August 17, 2022

Beanie Babies: Why not all Collectibles are Investments

What makes a luxury asset an investment rather than just a collector's item? In this article we take a look at the Beanie Baby craze of the 2000s to understand how overhyping happens.

Written by

Dominic

Recently various publications have reported on a study by Russian researchers, stating that LEGO is more profitable than stocks and bonds. This in a way is unsurprising, as a collectible item LEGO makes sense, its high quality production, enormous fanbase and its nostalgic appeal rising as the generations which grew up with it are now at the height of their purchasing power. For investing, however, this LEGO story reminds our analysts of the excitement of Beanie Babies during the turn of the millennium. In this article we will examine the difference between a purely collectible item and a tangible asset for investing, something that people can be mistaken for, resulting in disastrous consequences.

During the late 90s to early 2000s, buzz spread rapidly of the stuffed toy animals called Beanie Babies being extremely valuable to collectors, with them making up 10% of all sales on eBay. Sometimes they would go for over 30% of their retail value, which resulted in some of the most bizarre smuggling rings, divorces and tragically murder. People hoped that with the right stuffed animal, they would be funding their child’s university education. All of this was not to last, at present Beanie Babies are largely sold by the bag’s weight, other than the rarest and most mint condition. So what makes an actual physical investment as opposed to a hyped collectible?

As you can probably guess, producing Beanie Babies was neither time consuming nor expensive. The parent company was very much capable of producing an inordinate amount of stuffed animals, however, they didn’t. Instead as part of marketing their toy they restricted the sales of Beanie Babies to just 36 of a certain animal to a certain retailer. This ensured that there was a scarcity of particular Beanie Babies and could often mean that queues of people would form outside of toy shops whenever new stock came in. This is what is known as an artificial scarcity where the manufacturer holds back on producing stock to ensure that demand is greater than supply.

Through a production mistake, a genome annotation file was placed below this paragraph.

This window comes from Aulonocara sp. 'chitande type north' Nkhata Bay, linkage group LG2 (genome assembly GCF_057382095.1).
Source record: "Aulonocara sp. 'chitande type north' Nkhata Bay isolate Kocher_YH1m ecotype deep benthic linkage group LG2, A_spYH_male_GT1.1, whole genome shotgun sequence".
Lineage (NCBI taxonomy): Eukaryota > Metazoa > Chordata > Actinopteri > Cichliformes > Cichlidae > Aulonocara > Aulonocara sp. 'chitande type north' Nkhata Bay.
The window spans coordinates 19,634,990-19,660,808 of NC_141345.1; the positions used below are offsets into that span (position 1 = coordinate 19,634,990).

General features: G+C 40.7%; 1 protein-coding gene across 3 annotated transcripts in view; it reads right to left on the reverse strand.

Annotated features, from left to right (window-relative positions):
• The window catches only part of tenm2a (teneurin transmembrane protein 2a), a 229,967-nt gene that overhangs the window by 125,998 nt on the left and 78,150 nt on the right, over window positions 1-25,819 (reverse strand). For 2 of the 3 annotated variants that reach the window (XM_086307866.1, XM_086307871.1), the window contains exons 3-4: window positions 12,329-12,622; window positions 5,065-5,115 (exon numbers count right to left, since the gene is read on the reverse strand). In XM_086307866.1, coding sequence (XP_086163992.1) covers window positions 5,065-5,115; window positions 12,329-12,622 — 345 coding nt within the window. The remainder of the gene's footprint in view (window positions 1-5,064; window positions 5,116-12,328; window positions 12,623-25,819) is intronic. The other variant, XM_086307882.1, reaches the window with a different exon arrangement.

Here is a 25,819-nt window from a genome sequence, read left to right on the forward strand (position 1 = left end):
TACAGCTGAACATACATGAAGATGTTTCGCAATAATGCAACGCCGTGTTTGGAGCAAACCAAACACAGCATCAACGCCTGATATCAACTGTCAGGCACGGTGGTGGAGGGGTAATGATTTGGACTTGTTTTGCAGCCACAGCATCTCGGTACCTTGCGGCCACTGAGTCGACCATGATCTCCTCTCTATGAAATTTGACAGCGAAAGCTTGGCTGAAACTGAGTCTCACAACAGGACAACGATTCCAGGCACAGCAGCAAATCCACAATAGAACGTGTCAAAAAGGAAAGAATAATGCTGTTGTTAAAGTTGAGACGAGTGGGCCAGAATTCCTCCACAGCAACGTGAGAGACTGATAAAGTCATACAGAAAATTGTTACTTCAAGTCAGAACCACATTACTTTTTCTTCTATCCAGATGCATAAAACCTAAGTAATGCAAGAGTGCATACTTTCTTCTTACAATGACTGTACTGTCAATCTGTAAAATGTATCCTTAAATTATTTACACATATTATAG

For collectibles and other physical assets it is important to identify the roots of the scarcity. Is the item expensive or time consuming to produce? Is there only a certain amount of them that can be made a year? 

The reason Beanie Babies were a poor investment choice was that they were cheap to make, and other than their designs, were largely made of the same materials as other stuffed animals. This meant that their value was entirely rooted within their artificial scarcity and public perception of value. There was no great need for craftsmanship nor are their base components valuable on their own. 

Meanwhile watches make for great investment luxuries as they are very much in the opposite position. There are a limited number of luxury watches produced each year due to the high levels of craftsmanship from a few professional artisans in Switzerland. The materials used to make these watches are also valuable in and of themselves, from the quartz to the precious metals of the case. 

Whisky is an interesting case for the materials that actually go into scotch are cheap, consisting of water, yeast and grain. However, whisky has the property of actual scarcity, due to the fact that distilleries can only produce so many litres a year. Then the whisky must mature in a warehouse for at least three years, a process that cannot be falsified. What this means is that whisky’s value is based on the lengthy production process which means that demand always outstrips production. 

Furthermore whisky is an interesting case, being one of the few luxuries that actually appreciates in value with age, unlike most other items which risk wear and tear depreciating them. For many, the older the whisky the greater the taste, this means that older whiskies sell for substantially more than their younger counterparts.

The next factor to examine is how well established the luxury is in the eyes of the public. Older brands will always perform better and can embody a timeless nature, meaning that their prices remain far more stable. 

If we examine the luxury watch market, only a select few of the very largest brands can be expected to deliver returns: Patek, Rolex, Cartier etc. Each of these companies is over a century old and have had a long time to embed themselves into the public consciousness as the epitome of luxury. This rich history has allowed them the time to develop their brands into maturity, moving from simple marketing to weaving a complex mythology. 

Nowhere can this be seen more prominently than in the classic car market, the age of the brand and model is one of the most important factors. While certain Tesla models sit on the upper end of the luxury vehicles, nobody would consider them a classic car simply because they are too modern. 

Overall a number of factors weigh into whether a collectible item is suitable for investment, ranging from the costs of production to how well established the category is. If you want to find out more about the world of luxury asset investing, contact us. 

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